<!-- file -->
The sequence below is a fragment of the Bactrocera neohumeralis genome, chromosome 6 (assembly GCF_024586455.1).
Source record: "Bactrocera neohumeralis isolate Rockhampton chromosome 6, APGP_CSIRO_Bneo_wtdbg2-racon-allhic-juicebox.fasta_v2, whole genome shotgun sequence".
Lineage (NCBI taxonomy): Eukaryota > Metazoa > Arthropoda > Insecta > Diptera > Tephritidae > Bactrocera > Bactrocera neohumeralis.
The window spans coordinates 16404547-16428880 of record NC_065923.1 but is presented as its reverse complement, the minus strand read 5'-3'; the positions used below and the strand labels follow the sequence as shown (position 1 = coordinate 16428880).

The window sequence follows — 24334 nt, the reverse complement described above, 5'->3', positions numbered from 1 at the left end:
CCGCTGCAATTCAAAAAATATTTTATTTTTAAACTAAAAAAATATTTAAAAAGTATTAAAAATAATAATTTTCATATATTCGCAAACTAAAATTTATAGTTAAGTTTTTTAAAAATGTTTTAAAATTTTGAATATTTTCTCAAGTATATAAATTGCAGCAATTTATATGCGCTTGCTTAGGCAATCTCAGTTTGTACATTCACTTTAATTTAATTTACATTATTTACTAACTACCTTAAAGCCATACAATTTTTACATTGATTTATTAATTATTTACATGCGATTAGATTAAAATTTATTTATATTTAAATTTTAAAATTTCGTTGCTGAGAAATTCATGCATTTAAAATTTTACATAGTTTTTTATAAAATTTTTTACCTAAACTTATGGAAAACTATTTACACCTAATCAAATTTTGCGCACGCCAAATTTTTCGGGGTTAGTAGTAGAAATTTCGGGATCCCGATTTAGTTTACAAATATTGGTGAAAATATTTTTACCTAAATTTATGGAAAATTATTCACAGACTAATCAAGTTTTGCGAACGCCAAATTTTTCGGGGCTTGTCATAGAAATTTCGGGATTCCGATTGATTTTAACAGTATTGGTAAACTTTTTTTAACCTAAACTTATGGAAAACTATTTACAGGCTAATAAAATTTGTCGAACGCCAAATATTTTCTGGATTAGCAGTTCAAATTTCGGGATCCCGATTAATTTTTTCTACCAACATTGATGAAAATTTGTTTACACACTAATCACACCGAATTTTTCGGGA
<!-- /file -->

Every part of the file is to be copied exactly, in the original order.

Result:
The sequence below is a fragment of the Bactrocera neohumeralis genome, chromosome 6 (assembly GCF_024586455.1).
Source record: "Bactrocera neohumeralis isolate Rockhampton chromosome 6, APGP_CSIRO_Bneo_wtdbg2-racon-allhic-juicebox.fasta_v2, whole genome shotgun sequence".
Lineage (NCBI taxonomy): Eukaryota > Metazoa > Arthropoda > Insecta > Diptera > Tephritidae > Bactrocera > Bactrocera neohumeralis.
The window spans coordinates 16404547-16428880 of record NC_065923.1 but is presented as its reverse complement, the minus strand read 5'-3'; the positions used below and the strand labels follow the sequence as shown (position 1 = coordinate 16428880).

The window sequence follows — 24334 nt, the reverse complement described above, 5'->3', positions numbered from 1 at the left end:
CCGCTGCAATTCAAAAAATATTTTATTTTTAAACTAAAAAAATATTTAAAAAGTATTAAAAATAATAATTTTCATATATTCGCAAACTAAAATTTATAGTTAAGTTTTTTAAAAATGTTTTAAAATTTTGAATATTTTCTCAAGTATATAAATTGCAGCAATTTATATGCGCTTGCTTAGGCAATCTCAGTTTGTACATTCACTTTAATTTAATTTACATTATTTACTAACTACCTTAAAGCCATACAATTTTTACATTGATTTATTAATTATTTACATGCGATTAGATTAAAATTTATTTATATTTAAATTTTAAAATTTCGTTGCTGAGAAATTCATGCATTTAAAATTTTACATAGTTTTTTATAAAATTTTTTACCTAAACTTATGGAAAACTATTTACACCTAATCAAATTTTGCGCACGCCAAATTTTTCGGGGTTAGTAGTAGAAATTTCGGGATCCCGATTTAGTTTACAAATATTGGTGAAAATATTTTTACCTAAATTTATGGAAAATTATTCACAGACTAATCAAGTTTTGCGAACGCCAAATTTTTCGGGGCTTGTCATAGAAATTTCGGGATTCCGATTGATTTTAACAGTATTGGTAAACTTTTTTTAACCTAAACTTATGGAAAACTATTTACAGGCTAATAAAATTTGTCGAACGCCAAATATTTTCTGGATTAGCAGTTCAAATTTCGGGATCCCGATTAATTTTTTCTACCAACATTGATGAAAATTTGTTTACACACTAATCACACCGAATTTTTCGGGA